Chrysler Corp. said today it is expanding to four additional cities the brash test-drive promotion that gives $50 to car purchasers -- even if they buy a competitor's product.

Chrysler said the program will begin today in Columbus, Ohio; Portland, Ore.; Denver, and Richmond, Va.

It was tested initially beginning Dec. 4 in Kansas City, where a Chrysler official said it successfully stimulated car sales.

"Success of the promotion in Kansas City reinforced our theory that if serious buyers compare our products head-on with competition, a big percentage of them will buy a Dodge, Chrysler or Plymouth," said Jerry Pyle, Chrysler's vice president for U.S. automotive sales.

U.S. automakers began 1980 with a 75-day supply of cars -- the highest for the date since the recession of 1975 -- including an unusually high carryover of 1979 models.

General Motors Corp. and Ford Motors Co. have extended until Jan. 31 the cash incentive programs dealers can use to trim car prices, but Chrysler has been experimenting with new marketing programs.

The ailing no. 3 automaker, currently trying to pull together financing to qualify for $1.5 billion in federal loan guarantees, let its $300 direct customer rebate program lapse on Dec. 31.

The test-drive promotion pays $50 to consumers who test-drive a Chrysler product and then buy a new car within 30 days, even if they purchase a competing model.

Chrysler said 15 dealers in the metropolitan Kansas City area gave 685 test drives during the 30-day promotion. Of those, 554 bought Chrysler products and only 12 purchased another brand, the company said.

Sales in December were up 35 percent over the same period a year ago in the Kansas City area, Chrysler said.

"We put our money where our confidence was in Kansas City and it paid off," Pyle said. "Now we are about to do the same in Portland, Columbus, Denver and Richmond."

Chrysler also is conducting an experimental promotion in Salt Lake City that will refund the car purchase price within 30 days to any unsatisfied buyer. The company has not reported results of that program.

In a separate development, first results of voting on a second sacrificial contract with Chrysler Corp. show "overwhelming" approval, officials of the United Auto workers Union said today in Detroit.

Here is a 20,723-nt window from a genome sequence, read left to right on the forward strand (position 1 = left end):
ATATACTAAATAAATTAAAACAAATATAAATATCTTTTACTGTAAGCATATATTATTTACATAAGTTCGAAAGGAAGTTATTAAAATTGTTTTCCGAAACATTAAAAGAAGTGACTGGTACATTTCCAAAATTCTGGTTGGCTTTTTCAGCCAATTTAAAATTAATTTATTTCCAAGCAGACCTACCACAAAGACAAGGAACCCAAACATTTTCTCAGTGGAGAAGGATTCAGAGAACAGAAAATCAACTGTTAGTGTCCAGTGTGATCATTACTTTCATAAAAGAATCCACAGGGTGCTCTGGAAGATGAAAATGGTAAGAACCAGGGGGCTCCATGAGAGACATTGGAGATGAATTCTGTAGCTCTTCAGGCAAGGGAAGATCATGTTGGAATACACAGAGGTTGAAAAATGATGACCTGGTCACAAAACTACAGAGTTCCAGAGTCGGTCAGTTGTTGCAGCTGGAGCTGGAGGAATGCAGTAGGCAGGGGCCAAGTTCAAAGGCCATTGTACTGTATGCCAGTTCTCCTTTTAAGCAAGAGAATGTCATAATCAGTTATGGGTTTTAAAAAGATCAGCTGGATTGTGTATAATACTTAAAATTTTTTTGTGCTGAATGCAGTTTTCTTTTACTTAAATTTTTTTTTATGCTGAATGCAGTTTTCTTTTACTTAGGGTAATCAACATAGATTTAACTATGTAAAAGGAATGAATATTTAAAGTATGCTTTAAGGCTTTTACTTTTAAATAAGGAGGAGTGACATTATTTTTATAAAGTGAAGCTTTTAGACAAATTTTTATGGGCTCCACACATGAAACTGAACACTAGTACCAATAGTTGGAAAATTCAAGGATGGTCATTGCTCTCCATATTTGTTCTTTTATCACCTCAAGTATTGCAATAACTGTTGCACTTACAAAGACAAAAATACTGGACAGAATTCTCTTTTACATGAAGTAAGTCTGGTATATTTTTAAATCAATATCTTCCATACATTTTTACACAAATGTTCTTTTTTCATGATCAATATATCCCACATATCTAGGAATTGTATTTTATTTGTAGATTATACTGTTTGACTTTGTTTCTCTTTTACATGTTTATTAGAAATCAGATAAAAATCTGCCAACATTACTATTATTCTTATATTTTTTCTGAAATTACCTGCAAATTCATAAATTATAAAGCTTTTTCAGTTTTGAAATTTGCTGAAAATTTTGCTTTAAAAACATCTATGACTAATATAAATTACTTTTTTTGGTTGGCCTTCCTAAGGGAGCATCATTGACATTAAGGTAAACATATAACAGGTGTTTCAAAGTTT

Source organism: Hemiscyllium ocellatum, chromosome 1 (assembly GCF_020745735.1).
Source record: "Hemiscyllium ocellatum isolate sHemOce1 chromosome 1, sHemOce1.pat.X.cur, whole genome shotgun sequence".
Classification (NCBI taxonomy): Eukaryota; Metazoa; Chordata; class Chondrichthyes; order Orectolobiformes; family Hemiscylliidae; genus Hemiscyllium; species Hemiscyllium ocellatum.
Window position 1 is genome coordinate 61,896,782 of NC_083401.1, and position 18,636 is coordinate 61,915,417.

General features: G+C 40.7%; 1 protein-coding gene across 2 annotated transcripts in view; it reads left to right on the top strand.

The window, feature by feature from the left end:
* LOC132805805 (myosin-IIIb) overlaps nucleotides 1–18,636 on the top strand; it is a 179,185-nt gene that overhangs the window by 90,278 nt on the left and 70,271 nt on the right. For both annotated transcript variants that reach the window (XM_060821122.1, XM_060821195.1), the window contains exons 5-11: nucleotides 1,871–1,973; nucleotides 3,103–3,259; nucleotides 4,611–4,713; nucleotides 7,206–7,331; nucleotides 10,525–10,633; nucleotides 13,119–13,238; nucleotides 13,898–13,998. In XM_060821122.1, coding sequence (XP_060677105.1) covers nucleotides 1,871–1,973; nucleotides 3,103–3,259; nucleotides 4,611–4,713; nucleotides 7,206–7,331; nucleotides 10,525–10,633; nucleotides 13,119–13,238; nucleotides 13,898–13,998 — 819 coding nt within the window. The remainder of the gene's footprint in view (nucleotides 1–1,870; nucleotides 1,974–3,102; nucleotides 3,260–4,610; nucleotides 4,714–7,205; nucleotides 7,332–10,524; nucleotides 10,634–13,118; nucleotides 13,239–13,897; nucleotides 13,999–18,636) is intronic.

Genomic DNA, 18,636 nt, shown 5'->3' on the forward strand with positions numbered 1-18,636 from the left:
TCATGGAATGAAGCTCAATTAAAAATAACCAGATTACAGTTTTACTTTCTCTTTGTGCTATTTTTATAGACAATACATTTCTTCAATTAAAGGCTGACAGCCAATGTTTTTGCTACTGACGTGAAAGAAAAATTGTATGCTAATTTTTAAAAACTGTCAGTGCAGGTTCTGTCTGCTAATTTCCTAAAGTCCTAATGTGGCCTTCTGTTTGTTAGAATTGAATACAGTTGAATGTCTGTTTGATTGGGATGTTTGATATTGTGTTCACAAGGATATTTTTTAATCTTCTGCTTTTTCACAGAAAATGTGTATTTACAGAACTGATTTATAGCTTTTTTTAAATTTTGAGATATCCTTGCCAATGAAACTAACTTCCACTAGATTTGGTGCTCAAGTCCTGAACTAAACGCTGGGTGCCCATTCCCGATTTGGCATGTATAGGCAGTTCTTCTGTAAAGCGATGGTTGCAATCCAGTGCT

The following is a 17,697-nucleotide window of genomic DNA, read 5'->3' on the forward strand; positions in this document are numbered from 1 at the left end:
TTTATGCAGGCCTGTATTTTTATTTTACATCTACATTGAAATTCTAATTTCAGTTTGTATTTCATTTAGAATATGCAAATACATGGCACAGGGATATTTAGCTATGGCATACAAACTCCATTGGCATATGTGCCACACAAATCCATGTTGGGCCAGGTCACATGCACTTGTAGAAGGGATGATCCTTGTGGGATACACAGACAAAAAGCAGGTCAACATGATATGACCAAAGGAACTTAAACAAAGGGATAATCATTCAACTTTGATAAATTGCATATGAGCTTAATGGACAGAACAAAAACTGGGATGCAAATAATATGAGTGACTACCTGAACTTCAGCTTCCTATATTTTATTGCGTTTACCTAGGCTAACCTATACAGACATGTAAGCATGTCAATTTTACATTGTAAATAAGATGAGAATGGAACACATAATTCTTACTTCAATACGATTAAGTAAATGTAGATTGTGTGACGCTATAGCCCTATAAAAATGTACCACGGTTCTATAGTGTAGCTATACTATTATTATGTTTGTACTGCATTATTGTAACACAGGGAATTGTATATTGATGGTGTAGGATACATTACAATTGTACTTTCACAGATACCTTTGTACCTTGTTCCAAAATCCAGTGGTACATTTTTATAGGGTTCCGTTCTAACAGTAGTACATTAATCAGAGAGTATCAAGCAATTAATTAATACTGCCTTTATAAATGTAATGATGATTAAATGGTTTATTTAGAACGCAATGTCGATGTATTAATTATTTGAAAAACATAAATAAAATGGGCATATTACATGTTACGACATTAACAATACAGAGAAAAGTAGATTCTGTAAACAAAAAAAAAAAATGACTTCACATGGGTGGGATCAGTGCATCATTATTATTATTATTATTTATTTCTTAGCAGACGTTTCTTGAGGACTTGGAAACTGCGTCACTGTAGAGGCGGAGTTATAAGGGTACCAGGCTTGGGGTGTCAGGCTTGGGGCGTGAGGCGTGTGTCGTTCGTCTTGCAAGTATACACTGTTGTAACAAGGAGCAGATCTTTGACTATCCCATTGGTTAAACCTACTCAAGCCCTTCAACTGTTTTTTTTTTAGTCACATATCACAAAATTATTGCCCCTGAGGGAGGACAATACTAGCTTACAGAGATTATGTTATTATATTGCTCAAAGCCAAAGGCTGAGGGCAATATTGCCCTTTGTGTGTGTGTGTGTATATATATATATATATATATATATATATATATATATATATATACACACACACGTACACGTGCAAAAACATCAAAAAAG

Members of Local 212 in Detroit voted 3,047 to 576 to ratify the contract calling for an additional $243 million in concessions to the troubled automaker.

Congress required the new contract as another condition for its approval of $1.5 billion in loan guarantees. UAW members already had approved $203 million in contract concessions in October.

UAW president Douglas A. Fraser said in Washington that a local in Newark, Del., had given similar backing to the new pact.

Voting by Chrysler's 110,000 UAW members is expected to be complete by the end of the month.

Meanwhile General Motors Corp. in Detroit and Ford Motor Co. in Dearborn, Michigan, today announced temporary production cutbacks to cut inventories.

General Motors said it will temporarily halt production of full-sized cars on one line at its Oldsmobile plant in Lansing, Mich., next week, idling 1,600 hourly workers.

Ford Motor Co. said it will suspend passenger car output for two weeks at its Wixom, Mich., assembly plant and for one week at its Lorain, Ohio plant, temporarily idling 7,500 hourly workers.

In addition, Ford said it will halt truck production for one week at its Norfolk, Va., assembly plant and its Louisville, Ky. plant, temporarily idling 5,800 hourly workers.

Both General Motors and Ford had previously reported other temporary shutdowns, affection a total of almost 20,000 hourly workers.